It’s Monday, which now means we continue with reading Wing to Wing, Oar to Oar: Readings on Courting and Marrying. We’re just getting started, and as such, after last week’s overview (click the “courting” link in the sidebar for the collected essays as they develop). This book is an anthology, a collection of essays. In the introduction, the Editors of this anthology (husband and wife Leon and Amy Kass), tell us the reasons for their project and rational behind collecting much of what they have collected. Up front it must be emphasized that (and their words suffice best):
It should go without saying — but today it must, alas, be said — that we do not offer these “old” or “great” texts as authoritative, or authorities. We choose them not because they are old or because they are “traditional”. The “great books” disagree too much among themselves to constitute a single coherent traditional teaching. Rather, we offer them in the wisdom-seeking — rather than wisdom delivering — spirit, as writings that make us think, that challenge our unexamined opinions, expand our sympathies, elevate our gaze, and introduce us to possibilities open to human beings in everyday life that may be undreamt of in our philosophizing.
Below the fold, I attempt in my crooked prose to summarize some of the points made in their introduction.
Via James Taranto at OpinionJournal
That said, we’d like to step back and, without drawing any conclusions about Craig beyond what is on the public record, make a case more generally for liberal compassion toward closeted homosexual politicians who oppose gay rights.The liberal view of homosexuality is based on two claims: an empirical one and a moral one. The empirical claim is that sexual orientation is inborn, a trait over which one has no control. The moral claim is that homosexuality is no better or worse than heterosexuality; that a gay relationship, like a traditional marriage, can be an expression of true love and a source of deep fulfillment. Out of these claims flows the conclusion that opposition to gay rights is akin to racism: an unwarranted prejudice against people for a trait over which they have no control.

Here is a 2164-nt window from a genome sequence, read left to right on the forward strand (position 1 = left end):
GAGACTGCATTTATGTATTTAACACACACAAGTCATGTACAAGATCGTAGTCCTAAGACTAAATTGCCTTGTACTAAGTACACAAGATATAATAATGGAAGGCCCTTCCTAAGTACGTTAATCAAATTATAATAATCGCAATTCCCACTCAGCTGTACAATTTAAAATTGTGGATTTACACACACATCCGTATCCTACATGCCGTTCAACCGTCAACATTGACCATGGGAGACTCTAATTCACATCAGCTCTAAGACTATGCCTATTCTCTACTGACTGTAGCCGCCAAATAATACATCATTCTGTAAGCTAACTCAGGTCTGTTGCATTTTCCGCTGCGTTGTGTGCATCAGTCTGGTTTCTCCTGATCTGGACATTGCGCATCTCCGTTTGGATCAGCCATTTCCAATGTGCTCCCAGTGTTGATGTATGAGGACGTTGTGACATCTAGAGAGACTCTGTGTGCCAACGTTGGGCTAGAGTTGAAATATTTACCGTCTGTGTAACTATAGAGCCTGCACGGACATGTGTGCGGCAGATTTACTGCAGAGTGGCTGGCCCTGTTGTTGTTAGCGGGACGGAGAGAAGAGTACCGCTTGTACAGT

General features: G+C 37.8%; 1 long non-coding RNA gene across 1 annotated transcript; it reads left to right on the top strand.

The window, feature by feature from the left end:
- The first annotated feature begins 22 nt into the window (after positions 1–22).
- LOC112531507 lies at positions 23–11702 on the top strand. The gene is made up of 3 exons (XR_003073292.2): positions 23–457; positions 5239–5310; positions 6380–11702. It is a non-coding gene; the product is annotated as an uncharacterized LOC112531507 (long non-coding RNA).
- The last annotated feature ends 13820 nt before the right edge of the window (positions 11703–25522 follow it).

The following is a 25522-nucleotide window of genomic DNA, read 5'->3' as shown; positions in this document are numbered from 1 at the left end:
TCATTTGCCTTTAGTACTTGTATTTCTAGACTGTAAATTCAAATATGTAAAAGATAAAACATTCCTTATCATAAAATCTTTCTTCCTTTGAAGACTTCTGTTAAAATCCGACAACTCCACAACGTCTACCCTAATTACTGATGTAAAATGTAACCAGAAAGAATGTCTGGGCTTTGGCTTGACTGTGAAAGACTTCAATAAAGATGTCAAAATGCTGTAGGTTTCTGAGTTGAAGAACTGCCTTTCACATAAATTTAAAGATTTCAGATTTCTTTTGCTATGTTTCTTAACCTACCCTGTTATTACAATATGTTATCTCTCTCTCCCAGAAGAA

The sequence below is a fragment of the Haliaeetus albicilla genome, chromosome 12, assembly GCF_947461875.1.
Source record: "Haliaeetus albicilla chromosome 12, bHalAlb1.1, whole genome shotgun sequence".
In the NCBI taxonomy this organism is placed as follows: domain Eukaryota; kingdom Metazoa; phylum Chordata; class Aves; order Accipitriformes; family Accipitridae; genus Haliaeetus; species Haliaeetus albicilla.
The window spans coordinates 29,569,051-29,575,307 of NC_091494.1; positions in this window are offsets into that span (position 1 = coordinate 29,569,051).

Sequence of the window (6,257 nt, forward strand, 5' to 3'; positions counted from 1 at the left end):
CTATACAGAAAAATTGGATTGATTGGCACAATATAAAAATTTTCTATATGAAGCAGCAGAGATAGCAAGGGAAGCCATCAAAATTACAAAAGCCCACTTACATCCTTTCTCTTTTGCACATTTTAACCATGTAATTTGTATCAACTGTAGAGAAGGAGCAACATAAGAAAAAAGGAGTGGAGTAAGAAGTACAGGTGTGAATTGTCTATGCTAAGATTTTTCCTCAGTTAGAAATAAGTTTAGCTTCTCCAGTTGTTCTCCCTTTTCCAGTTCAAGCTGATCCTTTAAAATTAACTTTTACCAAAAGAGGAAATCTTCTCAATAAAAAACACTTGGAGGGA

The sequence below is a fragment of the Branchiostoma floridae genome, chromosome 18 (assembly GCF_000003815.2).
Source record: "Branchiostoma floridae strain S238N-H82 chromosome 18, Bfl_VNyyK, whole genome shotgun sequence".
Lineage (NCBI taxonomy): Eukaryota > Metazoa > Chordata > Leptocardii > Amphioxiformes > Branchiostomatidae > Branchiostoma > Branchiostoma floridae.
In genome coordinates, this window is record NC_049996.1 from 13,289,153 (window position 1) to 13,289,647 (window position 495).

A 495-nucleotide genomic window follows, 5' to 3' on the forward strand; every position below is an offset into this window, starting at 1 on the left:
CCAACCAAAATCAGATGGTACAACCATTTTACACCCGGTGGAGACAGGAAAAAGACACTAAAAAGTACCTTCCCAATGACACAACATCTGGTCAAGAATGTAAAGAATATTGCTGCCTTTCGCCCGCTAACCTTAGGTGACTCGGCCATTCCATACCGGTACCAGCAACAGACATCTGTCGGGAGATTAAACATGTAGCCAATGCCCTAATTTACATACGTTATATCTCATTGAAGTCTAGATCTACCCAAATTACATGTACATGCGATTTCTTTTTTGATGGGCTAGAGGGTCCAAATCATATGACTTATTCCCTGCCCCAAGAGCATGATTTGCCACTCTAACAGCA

For the sake of argument, suppose this liberal view is true. What does it imply about the closeted homosexual who takes antigay positions? To our mind, the implication is that he is a deeply tragic figure, an abject victim of society’s prejudices, which he has internalized and turned against himself. “Outing” him seems an act of gratuitous cruelty, not to mention hypocrisy if one also claims to believe in the right to privacy.
According to the Statesman, the blogger who “outed” Craig did so in order to “nail a hypocritical Republican foe of gay rights.” But there is nothing hypocritical about someone who is homosexual, believes homosexuality is wrong, and keeps his homosexuality under wraps. To the contrary, he is acting consistent with his beliefs. If he has furtive encounters in men’s rooms, that is an act of weakness, not hypocrisy.
Defenders of “outing” politicians argue that the cruelty is not gratuitous–that politicians are in a position of power, which they are using to harm gay citizens, and therefore their private lives are fair game. But if the politician in question is a mere legislator, his power consists only of the ability to cast one vote among hundreds. The actual amount of harm that he is able to inflict is minimal.
Anyway, most lawmakers who oppose gay-rights measures are not homosexual. To single out those who are for special vituperation is itself a form of antigay prejudice. Liberals pride themselves on their compassion, but often are unwilling to extend it to those with whose politics they disagree.
Via hilzoy, called by blog neighbor one of the “best progressive bloggers”
I have a certain sympathy for closeted gay men and lesbians. I think that being so deeply ashamed of a part of yourself that’s so fundamental, and that you can do nothing to change, must be close to unbearable; and the knowledge that coming clean would involve not only admitting that you’re gay, but also that you have lied for years to people you care about, and who trust you, would only make it that much worse. But my sympathy vanishes when it comes to people who support amending the Constitution to ban gay marriage, as Craig did. There are limits to what you get to do to protect your own secrets, and being willing to permanently destroy gay men and lesbians’ chances to marry the people they love, and with whom they have found happiness, is way, way outside them.